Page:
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Thread: Looking for info on CTS4179 > YP1420

  1. #1
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    Looking for info on CTS4179 > YP1420

    Hi everyone,

    I was recently tested through YSEQ's R1a-Z284 panel and it pinned me down as YP1420. I'd expected a different subclade and this was something of a surprise. I'm of Scottish descent and my family is originally from the Highlands/Western Isles (the exact area is lost in time).

    I know that R1a in Scotland is considered strong evidence of Viking/Norse paternal heritage, but I cannot find much info specifically on YP1420. This forum mentions it in another thread and there are a couple of other references available through a Google search, but that's pretty much it. If anyone has any knowledge or suggestions about the YP1420 subclade I'd be very interested in hearing it. I'd also welcome any suggestions of sites or forums where I could do more research. I'm not a member of FTDNA and I'm a bit loath to pay for my Y-DNA and panel testing all over again, but don't hold back if you think that's my best/only bet.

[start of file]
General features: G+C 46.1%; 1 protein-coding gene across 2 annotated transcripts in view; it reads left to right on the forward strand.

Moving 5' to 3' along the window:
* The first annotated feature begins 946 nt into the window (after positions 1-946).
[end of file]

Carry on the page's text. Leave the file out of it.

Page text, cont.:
One other thing - despite learning a lot in the past several weeks, I'm very new to DNA science. I apologize if this post comes across as noob-ish or if my questions break some kind of forum convention.

    Thanks in advance,
    A

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  3. #2
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    England Scotland Ireland
    YP1420 is an uncommon subclade of the large 'Norse' CTS4179 group , which is about 3,000 years old. See tree below for information on the descendent branches of CTS4179 .

    https://www.yfull.com/tree/R-CTS4179/

    YP1420 individuals are found in Norway and Britain. It could have arrived in Scotland in an earlier period (after 1,000 BCE) or with Vikings - we don't know. More YP1420 individuals need to take the BigY for more to be discovered about it. There isn't much specific info on it anywhere really - only on its 'father' clade CTS4179 . See below for instance .

    http://www.anthrogenica.com/showthre...andinavian-R1a

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  5. #3
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    YP1420

    Quote Originally Posted by 8075 View Post
    Hi everyone,